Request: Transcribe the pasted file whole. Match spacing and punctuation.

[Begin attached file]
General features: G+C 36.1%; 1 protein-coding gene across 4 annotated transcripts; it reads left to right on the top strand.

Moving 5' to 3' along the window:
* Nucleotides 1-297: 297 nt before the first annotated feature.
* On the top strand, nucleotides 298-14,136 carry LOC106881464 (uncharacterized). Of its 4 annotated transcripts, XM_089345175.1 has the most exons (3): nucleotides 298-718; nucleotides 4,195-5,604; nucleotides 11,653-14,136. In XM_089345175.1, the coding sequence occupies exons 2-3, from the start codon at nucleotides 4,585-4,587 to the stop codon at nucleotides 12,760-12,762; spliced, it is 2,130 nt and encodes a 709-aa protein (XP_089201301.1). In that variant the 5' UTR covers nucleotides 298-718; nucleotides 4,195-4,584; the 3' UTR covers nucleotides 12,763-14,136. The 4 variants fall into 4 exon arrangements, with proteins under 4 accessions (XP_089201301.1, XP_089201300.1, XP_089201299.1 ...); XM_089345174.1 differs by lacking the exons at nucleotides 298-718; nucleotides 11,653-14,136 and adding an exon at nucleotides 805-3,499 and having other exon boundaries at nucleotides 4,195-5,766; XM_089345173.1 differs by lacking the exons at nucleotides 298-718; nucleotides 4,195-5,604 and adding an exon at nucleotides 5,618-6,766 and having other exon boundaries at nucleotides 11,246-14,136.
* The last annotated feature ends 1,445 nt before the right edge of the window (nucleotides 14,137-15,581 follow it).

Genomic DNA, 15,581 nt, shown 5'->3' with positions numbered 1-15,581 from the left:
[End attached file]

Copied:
General features: G+C 36.1%; 1 protein-coding gene across 4 annotated transcripts; it reads left to right on the top strand.

Moving 5' to 3' along the window:
* Nucleotides 1-297: 297 nt before the first annotated feature.
* On the top strand, nucleotides 298-14,136 carry LOC106881464 (uncharacterized). Of its 4 annotated transcripts, XM_089345175.1 has the most exons (3): nucleotides 298-718; nucleotides 4,195-5,604; nucleotides 11,653-14,136. In XM_089345175.1, the coding sequence occupies exons 2-3, from the start codon at nucleotides 4,585-4,587 to the stop codon at nucleotides 12,760-12,762; spliced, it is 2,130 nt and encodes a 709-aa protein (XP_089201301.1). In that variant the 5' UTR covers nucleotides 298-718; nucleotides 4,195-4,584; the 3' UTR covers nucleotides 12,763-14,136. The 4 variants fall into 4 exon arrangements, with proteins under 4 accessions (XP_089201301.1, XP_089201300.1, XP_089201299.1 ...); XM_089345174.1 differs by lacking the exons at nucleotides 298-718; nucleotides 11,653-14,136 and adding an exon at nucleotides 805-3,499 and having other exon boundaries at nucleotides 4,195-5,766; XM_089345173.1 differs by lacking the exons at nucleotides 298-718; nucleotides 4,195-5,604 and adding an exon at nucleotides 5,618-6,766 and having other exon boundaries at nucleotides 11,246-14,136.
* The last annotated feature ends 1,445 nt before the right edge of the window (nucleotides 14,137-15,581 follow it).

Genomic DNA, 15,581 nt, shown 5'->3' with positions numbered 1-15,581 from the left: